This imposition by the government led to hue and cry amongst the employers in the private sector as these entities were running losses throughout the lockdown period as the sale of their products and services were at a standstill. Thus, to contend with the constitutional validity of the impugned order and its imposition, several employers as well as employer unions, filed petitions before numerous High Courts as well as the Supreme Court seeking relief from obligations imposed by the government.
Legislations related to labour regulations enacted in India are particularly inclined toward the working class instead of the employers as they are the ones who are for the most part exploited by the higher echelons of society. In order to counter exploitation of menial labourers and employees in large establishments, Parliament has laid down a comprehensive framework to ensure payment of minimum wages to labourers. Legislations like The Minimum Wages Act, 1948 and Payment of Wages Act, 1936, for instance, makes it evident through multiple provisions encompassed in them. Nonetheless, these legislations also contain provisions which have the potential to mitigate the responsibility of the corporation from paying wages in unusual circumstances. For instance, provisions like Section 9 of The Payment of Wages Act, 1936 taks about circumstances wherein if the employee has not rendered any service for a certain period of time then the employer can deduct his wage depending upon the impeding situation and numerous other factors.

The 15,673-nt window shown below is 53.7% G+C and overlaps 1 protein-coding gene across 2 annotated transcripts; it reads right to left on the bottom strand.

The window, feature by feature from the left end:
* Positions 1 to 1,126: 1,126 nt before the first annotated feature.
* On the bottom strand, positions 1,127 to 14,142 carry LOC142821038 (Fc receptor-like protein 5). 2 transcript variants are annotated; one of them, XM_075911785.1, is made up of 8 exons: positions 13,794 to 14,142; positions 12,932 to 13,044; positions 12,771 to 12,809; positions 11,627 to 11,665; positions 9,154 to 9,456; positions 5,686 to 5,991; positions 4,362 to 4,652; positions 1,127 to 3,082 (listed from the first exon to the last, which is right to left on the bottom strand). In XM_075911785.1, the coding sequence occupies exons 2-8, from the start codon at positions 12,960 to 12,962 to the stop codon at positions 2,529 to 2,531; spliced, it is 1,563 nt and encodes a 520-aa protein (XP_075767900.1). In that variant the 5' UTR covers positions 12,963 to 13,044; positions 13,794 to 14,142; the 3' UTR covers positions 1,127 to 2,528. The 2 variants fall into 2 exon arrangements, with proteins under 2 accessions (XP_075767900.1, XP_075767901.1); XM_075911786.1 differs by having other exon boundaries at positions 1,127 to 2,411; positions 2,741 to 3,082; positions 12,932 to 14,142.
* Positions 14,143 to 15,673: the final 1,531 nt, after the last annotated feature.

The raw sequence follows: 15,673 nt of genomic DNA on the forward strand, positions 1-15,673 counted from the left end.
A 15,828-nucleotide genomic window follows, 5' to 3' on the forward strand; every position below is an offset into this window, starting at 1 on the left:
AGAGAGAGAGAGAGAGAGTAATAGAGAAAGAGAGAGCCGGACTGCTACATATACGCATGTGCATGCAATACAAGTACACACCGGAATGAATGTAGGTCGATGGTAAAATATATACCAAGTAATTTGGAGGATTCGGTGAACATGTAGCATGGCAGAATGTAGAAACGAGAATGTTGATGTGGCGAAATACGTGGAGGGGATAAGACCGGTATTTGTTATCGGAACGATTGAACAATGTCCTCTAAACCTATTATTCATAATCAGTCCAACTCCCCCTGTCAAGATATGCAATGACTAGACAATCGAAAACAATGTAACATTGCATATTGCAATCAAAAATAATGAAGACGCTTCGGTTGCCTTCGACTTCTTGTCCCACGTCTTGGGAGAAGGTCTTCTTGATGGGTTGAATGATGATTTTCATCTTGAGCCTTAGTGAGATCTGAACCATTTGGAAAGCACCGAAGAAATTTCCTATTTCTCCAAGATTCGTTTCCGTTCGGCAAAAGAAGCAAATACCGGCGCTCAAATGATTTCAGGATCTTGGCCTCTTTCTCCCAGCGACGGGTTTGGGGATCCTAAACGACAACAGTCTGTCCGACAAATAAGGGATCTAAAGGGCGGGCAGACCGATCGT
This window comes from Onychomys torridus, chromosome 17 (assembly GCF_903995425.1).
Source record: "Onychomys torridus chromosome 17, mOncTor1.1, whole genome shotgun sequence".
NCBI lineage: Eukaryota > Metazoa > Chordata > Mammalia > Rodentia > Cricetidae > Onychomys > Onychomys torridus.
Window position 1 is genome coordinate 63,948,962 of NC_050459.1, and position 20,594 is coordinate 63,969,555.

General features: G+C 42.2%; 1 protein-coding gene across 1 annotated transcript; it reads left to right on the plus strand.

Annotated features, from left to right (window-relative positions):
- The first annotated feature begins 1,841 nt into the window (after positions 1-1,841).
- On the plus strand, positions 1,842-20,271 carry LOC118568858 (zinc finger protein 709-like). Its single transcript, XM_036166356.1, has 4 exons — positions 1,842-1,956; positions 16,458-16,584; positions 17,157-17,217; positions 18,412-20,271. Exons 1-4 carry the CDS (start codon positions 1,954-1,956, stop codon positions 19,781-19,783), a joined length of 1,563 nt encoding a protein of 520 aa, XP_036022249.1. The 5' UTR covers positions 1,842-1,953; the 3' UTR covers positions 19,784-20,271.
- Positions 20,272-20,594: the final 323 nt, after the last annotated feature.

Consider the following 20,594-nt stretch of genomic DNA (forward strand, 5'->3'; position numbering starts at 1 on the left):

FICUS PAX PVT. LTD. & ORS v. UNION OF INDIA (2020)